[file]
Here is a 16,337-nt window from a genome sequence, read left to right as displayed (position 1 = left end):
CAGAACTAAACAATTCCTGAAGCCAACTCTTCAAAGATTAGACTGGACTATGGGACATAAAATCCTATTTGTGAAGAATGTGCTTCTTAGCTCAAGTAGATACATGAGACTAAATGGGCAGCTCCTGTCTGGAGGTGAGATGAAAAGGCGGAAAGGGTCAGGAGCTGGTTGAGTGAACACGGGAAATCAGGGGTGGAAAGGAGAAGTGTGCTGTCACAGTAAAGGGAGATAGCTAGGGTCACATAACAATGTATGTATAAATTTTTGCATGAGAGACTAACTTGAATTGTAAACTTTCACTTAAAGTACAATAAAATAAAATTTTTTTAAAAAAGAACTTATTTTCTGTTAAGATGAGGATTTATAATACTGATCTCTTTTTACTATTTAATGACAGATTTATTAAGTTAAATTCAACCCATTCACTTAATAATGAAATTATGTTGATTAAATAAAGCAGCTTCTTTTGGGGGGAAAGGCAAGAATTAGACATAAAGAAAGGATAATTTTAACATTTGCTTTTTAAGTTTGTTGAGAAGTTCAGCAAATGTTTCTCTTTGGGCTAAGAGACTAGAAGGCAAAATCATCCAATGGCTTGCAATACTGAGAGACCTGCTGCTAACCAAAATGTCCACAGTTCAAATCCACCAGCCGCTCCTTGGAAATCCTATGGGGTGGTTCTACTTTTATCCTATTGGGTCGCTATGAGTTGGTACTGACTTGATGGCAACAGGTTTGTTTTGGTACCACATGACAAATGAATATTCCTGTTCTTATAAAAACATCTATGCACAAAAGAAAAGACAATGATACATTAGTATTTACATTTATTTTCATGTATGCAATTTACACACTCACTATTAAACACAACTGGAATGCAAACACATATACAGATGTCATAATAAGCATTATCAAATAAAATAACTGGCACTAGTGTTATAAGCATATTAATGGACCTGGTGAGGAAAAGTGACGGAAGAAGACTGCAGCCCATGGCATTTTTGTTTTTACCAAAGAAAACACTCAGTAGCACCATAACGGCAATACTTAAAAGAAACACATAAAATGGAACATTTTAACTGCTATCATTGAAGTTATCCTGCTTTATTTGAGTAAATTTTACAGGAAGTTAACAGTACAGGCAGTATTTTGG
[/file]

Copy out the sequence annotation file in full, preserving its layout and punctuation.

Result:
Here is a 16,337-nt window from a genome sequence, read left to right as displayed (position 1 = left end):
CAGAACTAAACAATTCCTGAAGCCAACTCTTCAAAGATTAGACTGGACTATGGGACATAAAATCCTATTTGTGAAGAATGTGCTTCTTAGCTCAAGTAGATACATGAGACTAAATGGGCAGCTCCTGTCTGGAGGTGAGATGAAAAGGCGGAAAGGGTCAGGAGCTGGTTGAGTGAACACGGGAAATCAGGGGTGGAAAGGAGAAGTGTGCTGTCACAGTAAAGGGAGATAGCTAGGGTCACATAACAATGTATGTATAAATTTTTGCATGAGAGACTAACTTGAATTGTAAACTTTCACTTAAAGTACAATAAAATAAAATTTTTTTAAAAAAGAACTTATTTTCTGTTAAGATGAGGATTTATAATACTGATCTCTTTTTACTATTTAATGACAGATTTATTAAGTTAAATTCAACCCATTCACTTAATAATGAAATTATGTTGATTAAATAAAGCAGCTTCTTTTGGGGGGAAAGGCAAGAATTAGACATAAAGAAAGGATAATTTTAACATTTGCTTTTTAAGTTTGTTGAGAAGTTCAGCAAATGTTTCTCTTTGGGCTAAGAGACTAGAAGGCAAAATCATCCAATGGCTTGCAATACTGAGAGACCTGCTGCTAACCAAAATGTCCACAGTTCAAATCCACCAGCCGCTCCTTGGAAATCCTATGGGGTGGTTCTACTTTTATCCTATTGGGTCGCTATGAGTTGGTACTGACTTGATGGCAACAGGTTTGTTTTGGTACCACATGACAAATGAATATTCCTGTTCTTATAAAAACATCTATGCACAAAAGAAAAGACAATGATACATTAGTATTTACATTTATTTTCATGTATGCAATTTACACACTCACTATTAAACACAACTGGAATGCAAACACATATACAGATGTCATAATAAGCATTATCAAATAAAATAACTGGCACTAGTGTTATAAGCATATTAATGGACCTGGTGAGGAAAAGTGACGGAAGAAGACTGCAGCCCATGGCATTTTTGTTTTTACCAAAGAAAACACTCAGTAGCACCATAACGGCAATACTTAAAAGAAACACATAAAATGGAACATTTTAACTGCTATCATTGAAGTTATCCTGCTTTATTTGAGTAAATTTTACAGGAAGTTAACAGTACAGGCAGTATTTTGG